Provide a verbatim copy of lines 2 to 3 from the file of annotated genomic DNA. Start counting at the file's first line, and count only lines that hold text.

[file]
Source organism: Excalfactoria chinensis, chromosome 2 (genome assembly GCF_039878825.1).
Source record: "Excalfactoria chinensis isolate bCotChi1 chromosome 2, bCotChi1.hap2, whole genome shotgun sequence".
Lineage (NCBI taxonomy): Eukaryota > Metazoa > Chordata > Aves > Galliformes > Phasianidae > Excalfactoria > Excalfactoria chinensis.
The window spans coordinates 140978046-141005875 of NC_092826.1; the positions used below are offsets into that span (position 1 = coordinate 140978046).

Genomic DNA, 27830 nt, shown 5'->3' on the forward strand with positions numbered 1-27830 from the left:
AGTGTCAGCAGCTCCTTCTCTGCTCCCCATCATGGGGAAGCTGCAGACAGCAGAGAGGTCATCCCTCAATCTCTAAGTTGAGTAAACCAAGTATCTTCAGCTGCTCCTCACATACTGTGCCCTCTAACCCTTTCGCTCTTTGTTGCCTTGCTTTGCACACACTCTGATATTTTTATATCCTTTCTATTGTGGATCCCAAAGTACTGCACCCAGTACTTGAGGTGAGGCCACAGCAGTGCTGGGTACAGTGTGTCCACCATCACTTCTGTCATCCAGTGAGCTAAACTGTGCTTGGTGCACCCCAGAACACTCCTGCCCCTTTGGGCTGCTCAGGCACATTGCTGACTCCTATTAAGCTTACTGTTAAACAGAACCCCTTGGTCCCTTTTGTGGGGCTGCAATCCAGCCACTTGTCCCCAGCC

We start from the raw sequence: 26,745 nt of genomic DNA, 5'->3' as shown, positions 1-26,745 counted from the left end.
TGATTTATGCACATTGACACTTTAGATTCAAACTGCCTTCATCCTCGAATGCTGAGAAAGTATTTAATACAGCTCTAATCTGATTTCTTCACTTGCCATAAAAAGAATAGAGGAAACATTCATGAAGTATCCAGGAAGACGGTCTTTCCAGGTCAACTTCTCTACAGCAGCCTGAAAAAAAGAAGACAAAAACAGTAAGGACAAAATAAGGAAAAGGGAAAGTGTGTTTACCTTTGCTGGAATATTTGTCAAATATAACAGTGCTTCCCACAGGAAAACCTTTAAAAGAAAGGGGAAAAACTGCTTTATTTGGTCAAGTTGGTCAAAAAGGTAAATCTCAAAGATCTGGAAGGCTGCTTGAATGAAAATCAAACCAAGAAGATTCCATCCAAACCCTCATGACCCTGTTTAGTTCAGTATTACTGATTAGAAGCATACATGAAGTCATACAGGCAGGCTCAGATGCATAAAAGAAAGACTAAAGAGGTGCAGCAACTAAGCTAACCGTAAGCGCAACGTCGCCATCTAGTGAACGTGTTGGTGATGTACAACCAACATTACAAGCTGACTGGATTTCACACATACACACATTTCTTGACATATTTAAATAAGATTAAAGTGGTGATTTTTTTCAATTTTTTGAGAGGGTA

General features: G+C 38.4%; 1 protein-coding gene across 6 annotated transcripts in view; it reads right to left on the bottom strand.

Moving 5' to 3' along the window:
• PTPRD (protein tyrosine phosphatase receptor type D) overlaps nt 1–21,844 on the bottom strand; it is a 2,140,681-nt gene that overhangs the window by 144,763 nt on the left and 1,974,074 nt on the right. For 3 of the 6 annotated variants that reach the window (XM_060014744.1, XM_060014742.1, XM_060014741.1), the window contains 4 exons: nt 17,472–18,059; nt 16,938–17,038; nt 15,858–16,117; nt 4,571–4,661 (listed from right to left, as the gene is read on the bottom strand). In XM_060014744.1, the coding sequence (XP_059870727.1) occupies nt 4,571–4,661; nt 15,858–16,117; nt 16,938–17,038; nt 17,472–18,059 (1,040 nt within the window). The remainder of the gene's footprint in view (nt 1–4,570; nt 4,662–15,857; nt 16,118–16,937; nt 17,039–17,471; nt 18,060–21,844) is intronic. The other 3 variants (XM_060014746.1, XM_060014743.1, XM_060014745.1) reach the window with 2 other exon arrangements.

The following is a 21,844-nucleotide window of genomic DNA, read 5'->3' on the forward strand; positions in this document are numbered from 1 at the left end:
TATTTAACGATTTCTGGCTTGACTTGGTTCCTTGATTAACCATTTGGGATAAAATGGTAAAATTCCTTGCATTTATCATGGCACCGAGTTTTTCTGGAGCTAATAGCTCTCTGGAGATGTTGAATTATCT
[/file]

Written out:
Source record: "Excalfactoria chinensis isolate bCotChi1 chromosome 2, bCotChi1.hap2, whole genome shotgun sequence".
Lineage (NCBI taxonomy): Eukaryota > Metazoa > Chordata > Aves > Galliformes > Phasianidae > Excalfactoria > Excalfactoria chinensis.